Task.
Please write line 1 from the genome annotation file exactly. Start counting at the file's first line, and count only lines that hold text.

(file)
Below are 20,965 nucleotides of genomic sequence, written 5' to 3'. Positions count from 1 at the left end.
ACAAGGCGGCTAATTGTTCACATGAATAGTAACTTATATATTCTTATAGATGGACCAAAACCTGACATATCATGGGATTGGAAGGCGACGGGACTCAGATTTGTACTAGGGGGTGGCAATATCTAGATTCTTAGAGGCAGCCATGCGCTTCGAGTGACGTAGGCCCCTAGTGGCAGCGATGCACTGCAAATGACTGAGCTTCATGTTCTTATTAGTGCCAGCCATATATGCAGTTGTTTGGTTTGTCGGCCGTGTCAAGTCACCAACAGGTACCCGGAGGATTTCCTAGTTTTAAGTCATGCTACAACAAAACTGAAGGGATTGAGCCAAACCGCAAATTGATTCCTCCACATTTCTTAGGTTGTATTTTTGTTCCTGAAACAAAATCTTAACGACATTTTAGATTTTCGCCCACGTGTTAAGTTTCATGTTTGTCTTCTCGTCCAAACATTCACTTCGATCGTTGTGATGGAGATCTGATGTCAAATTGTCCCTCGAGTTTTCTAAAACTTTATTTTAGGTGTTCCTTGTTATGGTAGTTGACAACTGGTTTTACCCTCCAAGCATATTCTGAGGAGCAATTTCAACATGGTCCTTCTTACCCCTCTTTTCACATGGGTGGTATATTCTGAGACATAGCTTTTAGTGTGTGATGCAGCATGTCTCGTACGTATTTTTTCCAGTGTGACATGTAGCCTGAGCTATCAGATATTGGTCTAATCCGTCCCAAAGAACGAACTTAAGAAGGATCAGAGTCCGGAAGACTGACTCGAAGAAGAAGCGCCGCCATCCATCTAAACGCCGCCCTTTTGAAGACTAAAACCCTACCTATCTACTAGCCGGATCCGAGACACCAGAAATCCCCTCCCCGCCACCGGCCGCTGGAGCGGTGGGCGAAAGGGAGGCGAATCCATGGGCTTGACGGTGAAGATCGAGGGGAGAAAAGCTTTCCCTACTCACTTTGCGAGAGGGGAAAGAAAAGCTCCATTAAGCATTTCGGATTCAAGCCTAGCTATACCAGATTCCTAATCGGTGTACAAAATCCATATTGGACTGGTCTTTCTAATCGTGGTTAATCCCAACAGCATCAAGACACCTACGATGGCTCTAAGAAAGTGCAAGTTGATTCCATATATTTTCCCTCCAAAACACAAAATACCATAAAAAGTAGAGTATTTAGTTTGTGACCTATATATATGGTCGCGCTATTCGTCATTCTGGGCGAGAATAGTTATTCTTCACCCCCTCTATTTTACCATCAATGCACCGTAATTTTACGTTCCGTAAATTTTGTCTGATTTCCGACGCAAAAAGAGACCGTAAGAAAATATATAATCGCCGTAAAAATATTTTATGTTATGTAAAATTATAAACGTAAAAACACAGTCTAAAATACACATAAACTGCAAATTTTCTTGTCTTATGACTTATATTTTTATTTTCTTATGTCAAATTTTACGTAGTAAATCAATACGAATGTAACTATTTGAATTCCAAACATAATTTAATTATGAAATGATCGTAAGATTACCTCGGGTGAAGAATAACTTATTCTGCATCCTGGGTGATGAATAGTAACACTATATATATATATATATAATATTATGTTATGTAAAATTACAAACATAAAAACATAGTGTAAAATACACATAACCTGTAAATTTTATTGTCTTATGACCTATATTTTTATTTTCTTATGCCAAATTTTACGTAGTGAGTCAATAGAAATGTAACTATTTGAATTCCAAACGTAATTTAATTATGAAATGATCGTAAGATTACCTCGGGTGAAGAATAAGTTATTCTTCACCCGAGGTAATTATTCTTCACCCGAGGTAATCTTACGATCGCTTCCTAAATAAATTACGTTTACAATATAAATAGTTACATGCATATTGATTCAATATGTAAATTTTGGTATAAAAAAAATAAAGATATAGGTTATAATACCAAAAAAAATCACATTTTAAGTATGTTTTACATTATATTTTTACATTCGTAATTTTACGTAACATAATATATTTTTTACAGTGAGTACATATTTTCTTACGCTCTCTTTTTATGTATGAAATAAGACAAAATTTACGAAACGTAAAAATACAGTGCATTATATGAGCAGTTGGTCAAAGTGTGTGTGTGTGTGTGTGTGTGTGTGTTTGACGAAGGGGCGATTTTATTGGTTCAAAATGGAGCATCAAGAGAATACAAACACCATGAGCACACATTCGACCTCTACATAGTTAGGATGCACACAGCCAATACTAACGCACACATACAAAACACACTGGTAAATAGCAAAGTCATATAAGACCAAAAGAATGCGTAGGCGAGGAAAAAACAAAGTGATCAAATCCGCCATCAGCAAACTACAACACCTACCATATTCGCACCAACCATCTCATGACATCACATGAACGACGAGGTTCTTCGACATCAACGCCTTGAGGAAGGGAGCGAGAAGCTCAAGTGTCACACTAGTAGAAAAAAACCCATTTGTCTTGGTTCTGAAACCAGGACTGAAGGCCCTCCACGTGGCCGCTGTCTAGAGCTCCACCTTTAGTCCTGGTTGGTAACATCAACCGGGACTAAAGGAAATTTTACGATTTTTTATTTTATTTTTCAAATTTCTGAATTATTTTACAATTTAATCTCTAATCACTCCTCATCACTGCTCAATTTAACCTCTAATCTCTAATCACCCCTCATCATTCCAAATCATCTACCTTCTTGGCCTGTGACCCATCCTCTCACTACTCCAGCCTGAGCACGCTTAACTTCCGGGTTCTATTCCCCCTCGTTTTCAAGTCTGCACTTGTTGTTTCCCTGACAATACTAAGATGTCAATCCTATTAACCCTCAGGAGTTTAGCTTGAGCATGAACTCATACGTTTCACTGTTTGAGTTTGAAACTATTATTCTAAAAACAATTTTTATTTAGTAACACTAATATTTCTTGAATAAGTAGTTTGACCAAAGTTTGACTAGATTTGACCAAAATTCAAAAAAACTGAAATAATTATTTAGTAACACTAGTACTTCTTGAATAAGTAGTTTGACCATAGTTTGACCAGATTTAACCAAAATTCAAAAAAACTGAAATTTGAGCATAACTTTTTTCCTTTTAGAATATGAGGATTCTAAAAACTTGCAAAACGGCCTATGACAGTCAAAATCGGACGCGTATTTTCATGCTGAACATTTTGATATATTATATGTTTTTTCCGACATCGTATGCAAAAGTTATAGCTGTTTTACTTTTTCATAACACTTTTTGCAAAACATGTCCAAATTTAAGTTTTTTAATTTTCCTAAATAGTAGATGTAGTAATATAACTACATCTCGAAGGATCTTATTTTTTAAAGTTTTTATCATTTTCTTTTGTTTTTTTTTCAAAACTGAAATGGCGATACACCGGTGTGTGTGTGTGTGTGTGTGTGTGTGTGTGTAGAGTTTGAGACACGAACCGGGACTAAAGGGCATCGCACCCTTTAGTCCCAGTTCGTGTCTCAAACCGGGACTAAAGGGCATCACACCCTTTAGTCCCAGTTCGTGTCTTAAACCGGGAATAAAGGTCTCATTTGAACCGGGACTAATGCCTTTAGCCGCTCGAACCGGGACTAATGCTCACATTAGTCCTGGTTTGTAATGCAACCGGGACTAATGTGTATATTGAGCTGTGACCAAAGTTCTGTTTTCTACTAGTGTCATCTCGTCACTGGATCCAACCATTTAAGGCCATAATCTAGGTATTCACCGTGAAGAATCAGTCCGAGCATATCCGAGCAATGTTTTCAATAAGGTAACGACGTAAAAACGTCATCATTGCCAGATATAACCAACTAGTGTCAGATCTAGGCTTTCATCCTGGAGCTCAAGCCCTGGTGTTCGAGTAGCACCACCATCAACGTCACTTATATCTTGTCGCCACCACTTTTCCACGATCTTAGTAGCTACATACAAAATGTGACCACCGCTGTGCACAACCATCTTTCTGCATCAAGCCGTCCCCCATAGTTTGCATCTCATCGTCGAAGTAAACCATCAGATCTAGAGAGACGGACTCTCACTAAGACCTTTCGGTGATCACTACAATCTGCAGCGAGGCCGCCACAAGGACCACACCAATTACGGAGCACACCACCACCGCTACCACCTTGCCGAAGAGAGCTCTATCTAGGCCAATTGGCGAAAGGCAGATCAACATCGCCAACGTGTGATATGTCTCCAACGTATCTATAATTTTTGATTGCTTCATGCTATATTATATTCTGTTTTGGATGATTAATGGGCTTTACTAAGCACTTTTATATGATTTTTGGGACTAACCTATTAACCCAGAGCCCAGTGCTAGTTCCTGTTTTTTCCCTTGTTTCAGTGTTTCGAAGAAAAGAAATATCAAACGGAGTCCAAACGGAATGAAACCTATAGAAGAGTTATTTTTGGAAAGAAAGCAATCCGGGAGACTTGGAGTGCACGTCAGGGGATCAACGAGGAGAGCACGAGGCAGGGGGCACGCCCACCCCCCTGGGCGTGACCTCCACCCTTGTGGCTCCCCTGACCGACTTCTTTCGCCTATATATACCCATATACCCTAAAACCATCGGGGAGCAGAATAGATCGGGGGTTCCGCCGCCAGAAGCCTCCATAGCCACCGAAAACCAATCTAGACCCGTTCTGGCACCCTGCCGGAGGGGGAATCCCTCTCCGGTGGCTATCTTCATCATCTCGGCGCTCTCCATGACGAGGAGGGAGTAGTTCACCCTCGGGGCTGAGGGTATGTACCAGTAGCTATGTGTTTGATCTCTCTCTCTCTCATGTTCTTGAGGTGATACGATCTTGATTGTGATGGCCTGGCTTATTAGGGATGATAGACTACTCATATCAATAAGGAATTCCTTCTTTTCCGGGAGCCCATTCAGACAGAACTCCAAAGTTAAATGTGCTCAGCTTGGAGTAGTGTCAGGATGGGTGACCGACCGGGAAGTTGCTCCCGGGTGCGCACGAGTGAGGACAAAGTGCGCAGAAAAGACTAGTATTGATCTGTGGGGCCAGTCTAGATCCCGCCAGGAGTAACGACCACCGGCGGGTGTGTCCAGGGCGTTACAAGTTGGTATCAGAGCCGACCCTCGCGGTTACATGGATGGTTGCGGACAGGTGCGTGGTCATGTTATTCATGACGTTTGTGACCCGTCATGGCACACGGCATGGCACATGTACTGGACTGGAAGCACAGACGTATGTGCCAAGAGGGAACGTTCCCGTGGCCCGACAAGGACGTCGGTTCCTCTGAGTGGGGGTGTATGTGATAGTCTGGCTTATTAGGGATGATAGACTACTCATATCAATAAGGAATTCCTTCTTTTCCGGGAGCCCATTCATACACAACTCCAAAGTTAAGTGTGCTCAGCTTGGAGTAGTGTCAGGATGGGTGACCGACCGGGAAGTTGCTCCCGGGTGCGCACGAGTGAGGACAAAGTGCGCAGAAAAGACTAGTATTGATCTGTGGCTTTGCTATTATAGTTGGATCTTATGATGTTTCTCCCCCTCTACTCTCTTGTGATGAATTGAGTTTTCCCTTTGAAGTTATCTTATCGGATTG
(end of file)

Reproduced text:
Below are 20,965 nucleotides of genomic sequence, written 5' to 3'. Positions count from 1 at the left end.